A trained operator can apply Numnuts in 2-3 seconds

We believe the marginal additional time taken to push the local anaesthetic injection plunger on the Numnuts tool is offset by the improved ergonomics and reduced RSI associated with using our unique innovative tool for applying rings to the tail and scrotum at marking.

Numnuts engineers worked beside veterinarians, stockpersons, shepherds and farmers to ensure that Numnuts is safe, fast and practical to use by animal handlers familiar with marking lambs.

The local l anaesthetic In Numnuts is a powerful fast-acting drug that blocks transmission of pain signals by nerves. The local anaesthetic is injected directly where the ring is applied to the tail and scrotum. The pain of ring castration and ring tail docking commences at these sites. LA is the ideal class of drug for reducing acute pain.  The marking ring disrupts blood flow to the tail and testicles.  Pain develops around 2 – 5 minutes later from loss of oxygen supply, and the acute pain associated with the procedure lasts 60-90 minutes. LA reduces the conduction of pain by nerves for a similar time frame. Local anaesthetics are therefore an excellent choice for reducing the acute pain when lambs are marked with a rubber ring.

In contrast NSAIDs have a slower onset than local anaesthetics. They act by a different pathway to reduce production of chemicals (prostaglandins) that provoke tissue inflammation and pain. NSAIDs are a good choice for reducing dull and chronic pain, once the immediate and most intense phases of pain have passed.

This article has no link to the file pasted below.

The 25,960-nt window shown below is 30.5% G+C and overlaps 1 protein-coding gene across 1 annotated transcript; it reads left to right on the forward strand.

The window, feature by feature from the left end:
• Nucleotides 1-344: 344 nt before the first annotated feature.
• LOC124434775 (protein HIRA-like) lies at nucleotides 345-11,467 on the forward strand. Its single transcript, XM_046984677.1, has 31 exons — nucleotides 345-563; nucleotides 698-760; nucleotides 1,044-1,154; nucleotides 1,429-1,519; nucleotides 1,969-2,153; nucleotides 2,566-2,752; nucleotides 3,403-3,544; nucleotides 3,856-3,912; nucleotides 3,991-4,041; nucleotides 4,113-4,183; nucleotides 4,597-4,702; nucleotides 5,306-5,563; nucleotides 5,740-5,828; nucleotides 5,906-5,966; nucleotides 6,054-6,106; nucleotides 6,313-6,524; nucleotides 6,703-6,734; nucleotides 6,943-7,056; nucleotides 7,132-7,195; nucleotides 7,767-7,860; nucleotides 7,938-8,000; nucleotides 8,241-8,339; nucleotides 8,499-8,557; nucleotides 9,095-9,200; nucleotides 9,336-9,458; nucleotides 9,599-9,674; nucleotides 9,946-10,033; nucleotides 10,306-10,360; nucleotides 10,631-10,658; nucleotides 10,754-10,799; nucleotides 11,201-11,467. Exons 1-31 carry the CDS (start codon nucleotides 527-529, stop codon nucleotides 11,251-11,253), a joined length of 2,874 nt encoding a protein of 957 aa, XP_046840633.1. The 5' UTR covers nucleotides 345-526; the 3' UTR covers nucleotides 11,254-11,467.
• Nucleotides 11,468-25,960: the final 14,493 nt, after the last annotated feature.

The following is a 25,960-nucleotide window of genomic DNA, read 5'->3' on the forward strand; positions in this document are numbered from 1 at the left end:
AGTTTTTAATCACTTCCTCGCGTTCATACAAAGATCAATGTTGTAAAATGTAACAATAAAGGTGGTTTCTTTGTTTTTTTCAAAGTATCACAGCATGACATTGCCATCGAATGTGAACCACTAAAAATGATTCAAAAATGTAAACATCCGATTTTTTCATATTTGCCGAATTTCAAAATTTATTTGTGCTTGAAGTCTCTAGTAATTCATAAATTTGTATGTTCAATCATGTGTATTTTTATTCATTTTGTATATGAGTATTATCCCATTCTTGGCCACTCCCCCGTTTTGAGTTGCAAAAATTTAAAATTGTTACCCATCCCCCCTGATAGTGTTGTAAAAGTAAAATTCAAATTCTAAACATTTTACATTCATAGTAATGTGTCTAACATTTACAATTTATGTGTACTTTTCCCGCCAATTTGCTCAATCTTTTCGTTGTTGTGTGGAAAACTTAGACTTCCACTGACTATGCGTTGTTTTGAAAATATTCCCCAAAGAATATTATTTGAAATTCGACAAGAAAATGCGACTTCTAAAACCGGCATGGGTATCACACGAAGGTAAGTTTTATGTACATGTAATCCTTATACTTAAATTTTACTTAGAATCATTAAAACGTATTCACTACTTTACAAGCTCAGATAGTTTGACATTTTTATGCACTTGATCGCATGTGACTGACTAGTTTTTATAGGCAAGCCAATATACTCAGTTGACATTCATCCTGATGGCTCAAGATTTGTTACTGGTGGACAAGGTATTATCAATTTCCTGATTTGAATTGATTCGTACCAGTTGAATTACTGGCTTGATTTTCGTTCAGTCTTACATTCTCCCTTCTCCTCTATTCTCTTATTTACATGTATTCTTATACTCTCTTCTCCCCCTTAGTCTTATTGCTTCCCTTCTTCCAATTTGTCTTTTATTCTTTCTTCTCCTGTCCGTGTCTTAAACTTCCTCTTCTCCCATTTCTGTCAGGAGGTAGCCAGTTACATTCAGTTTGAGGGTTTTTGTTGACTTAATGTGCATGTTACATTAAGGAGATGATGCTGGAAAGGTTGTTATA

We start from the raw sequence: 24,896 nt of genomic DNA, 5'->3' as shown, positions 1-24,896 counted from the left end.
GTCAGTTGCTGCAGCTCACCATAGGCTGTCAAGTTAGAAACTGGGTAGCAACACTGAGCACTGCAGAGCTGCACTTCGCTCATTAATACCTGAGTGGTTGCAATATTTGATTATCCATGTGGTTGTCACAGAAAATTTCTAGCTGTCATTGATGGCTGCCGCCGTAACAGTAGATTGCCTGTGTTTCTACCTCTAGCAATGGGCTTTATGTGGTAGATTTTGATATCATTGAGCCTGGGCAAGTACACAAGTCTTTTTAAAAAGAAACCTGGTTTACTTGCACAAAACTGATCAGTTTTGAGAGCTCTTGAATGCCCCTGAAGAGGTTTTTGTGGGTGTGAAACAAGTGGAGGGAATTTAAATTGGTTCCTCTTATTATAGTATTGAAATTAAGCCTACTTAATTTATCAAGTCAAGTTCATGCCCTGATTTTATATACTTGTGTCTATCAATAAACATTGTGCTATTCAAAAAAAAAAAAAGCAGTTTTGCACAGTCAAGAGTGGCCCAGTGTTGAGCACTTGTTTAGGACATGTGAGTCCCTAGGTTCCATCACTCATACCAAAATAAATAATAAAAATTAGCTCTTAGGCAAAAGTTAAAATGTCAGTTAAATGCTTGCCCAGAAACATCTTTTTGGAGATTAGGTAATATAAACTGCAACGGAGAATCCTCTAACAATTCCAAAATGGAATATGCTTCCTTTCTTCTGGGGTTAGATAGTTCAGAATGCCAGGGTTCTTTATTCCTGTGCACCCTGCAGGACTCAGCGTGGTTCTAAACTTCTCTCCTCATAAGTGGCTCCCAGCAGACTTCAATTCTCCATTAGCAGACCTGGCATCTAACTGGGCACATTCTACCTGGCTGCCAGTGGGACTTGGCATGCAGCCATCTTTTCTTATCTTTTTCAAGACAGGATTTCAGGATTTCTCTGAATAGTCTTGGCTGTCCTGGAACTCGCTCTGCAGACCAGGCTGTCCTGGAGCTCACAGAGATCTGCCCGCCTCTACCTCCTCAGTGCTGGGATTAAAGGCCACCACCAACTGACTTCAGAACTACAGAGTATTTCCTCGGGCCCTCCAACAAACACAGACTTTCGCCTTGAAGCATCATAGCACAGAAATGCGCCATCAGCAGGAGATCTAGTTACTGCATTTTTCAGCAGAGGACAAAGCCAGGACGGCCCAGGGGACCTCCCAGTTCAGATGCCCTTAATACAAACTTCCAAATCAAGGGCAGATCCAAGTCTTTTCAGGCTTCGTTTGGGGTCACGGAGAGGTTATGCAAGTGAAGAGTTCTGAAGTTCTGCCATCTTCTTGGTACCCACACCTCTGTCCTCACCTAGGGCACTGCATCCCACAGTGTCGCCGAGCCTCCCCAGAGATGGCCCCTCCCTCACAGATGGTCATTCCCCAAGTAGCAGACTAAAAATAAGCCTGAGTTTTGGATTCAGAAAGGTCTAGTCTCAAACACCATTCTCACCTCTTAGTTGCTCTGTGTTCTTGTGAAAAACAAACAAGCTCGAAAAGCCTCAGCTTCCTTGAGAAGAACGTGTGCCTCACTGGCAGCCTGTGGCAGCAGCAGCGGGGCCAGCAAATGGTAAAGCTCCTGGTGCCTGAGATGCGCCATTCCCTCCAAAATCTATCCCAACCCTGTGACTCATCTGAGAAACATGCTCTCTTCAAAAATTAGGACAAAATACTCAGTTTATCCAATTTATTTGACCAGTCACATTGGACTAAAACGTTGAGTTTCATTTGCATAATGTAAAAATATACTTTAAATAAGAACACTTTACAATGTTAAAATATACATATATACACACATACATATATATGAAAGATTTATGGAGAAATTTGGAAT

We have shown a significant improvement in lambs time to find their mother and suckling having had NumOcaine administered with rubber ring. Numerous reports from farmers also show that the lambs muster and can be herded back to the paddocks/ fields faster, with less dog intervention and less misadventure.

Most of the experts in this field feel it is unlikely that benefits from pain management during the aversive procedures at lamb marking will ever be measurable in terms of improved end production or profitability. Whatever temporary productivity setback a lamb might suffer without pain relief, will have been compensated for by the time it (or its wool) goes to market. That compensation is likely to come at the cost of poorer feed conversion, but under extensive production conditions, we simply do not have the instruments with which to measure this accurately.

The profitability the farmer will see is the knowledge that they are doing the right thing for their animals during necessary husbandry procedures while sustaining continued access to a sheep meat-eating and wool-producing consumer market that is showing an incresed interest in the welfare of the animals that produce the meat and wool that they consume.